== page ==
133. That is to say

That is to say, a final ए e (the most frequent case) becomes simply अ a before an initial vowel (except अ a: see 135, below), and both then remain unchanged; and a final ऐ āi, in like manner, becomes (everywhere) आ ā. Thus,

त आगताः ta āgatāḥ (te + āgatāḥ);

नगर इह nagara iha (nagare + iha);

तस्मा अददात् tasmā adadāt (tasmāi + adadāt);

स्त्रिया उक्तम् striyā uktam (striyāi + uktam).

a. The latter grammarians allow the y in such combinations to be either retained or dropped; but the uniform practice of the manuscripts, of every age, in accordance with the strict requirement of the Vedic grammars (Prātiçākhyas), is to omit the semivowel and leave the hiatus.

b. The persistence of the hiatus caused by this omission is a plain indication of the comparatively recent loss of the intervening consonantal sound.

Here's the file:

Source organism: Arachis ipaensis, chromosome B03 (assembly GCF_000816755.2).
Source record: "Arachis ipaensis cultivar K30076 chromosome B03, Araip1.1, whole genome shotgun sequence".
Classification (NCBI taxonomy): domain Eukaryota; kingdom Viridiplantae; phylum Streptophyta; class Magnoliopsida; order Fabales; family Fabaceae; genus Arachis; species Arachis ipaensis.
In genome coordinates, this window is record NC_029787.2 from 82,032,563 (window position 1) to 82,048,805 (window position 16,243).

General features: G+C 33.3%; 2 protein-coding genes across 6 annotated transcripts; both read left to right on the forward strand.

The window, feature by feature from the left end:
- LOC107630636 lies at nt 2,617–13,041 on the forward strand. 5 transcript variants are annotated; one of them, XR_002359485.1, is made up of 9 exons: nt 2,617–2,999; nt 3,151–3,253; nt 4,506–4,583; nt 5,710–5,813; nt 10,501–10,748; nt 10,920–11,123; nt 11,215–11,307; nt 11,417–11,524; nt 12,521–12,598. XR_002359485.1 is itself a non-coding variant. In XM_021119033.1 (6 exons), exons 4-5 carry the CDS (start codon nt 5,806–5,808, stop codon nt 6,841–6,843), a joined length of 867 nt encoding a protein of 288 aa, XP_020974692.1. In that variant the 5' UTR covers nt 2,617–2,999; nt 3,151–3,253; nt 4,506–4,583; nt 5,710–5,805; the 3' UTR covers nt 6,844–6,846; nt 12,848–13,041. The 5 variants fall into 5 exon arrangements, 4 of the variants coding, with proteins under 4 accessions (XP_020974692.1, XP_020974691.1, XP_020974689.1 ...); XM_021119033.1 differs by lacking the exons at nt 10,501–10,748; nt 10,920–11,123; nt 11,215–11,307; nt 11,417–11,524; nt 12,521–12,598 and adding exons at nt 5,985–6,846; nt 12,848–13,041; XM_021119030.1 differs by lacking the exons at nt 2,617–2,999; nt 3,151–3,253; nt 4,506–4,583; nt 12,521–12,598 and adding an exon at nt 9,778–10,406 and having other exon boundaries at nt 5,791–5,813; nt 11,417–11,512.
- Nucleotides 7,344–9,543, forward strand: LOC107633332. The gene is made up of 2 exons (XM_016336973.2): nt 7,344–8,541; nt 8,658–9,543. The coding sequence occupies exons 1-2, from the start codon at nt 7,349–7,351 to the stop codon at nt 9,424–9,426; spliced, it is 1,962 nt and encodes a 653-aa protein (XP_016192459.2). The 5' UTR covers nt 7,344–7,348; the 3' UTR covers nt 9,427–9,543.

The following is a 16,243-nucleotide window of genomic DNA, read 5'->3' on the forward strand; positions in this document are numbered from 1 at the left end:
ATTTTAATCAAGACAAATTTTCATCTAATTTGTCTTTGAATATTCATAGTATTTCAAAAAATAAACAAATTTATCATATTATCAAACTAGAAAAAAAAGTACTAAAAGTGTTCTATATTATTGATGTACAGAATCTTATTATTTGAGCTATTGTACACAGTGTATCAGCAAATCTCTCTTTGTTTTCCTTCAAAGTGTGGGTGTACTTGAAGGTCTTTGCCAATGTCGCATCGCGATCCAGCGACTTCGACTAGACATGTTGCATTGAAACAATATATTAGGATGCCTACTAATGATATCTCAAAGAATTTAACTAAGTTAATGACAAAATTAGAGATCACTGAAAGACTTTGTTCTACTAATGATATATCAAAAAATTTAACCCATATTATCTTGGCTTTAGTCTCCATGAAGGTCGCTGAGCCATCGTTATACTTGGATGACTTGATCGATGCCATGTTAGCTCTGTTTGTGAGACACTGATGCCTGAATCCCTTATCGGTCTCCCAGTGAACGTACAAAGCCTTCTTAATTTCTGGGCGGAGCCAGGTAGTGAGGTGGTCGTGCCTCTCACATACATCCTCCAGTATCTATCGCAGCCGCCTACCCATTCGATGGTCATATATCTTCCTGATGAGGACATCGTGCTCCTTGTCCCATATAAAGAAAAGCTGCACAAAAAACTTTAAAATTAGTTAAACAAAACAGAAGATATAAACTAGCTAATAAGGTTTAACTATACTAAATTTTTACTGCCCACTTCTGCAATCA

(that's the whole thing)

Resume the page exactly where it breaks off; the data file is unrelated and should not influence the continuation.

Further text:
c. Instances, however, of the avoidance of hiatus by combination of the remaining final vowel with the following initial according to the usual rules are met with in every period of the language, from the RV. down; but they are rare and of sporadic character. Compare the similar treatments of the hiatus after a lost final s, 176–7.

d. For the peculiar treatment of this combination in certain cases caused by the MS., see below, 176d.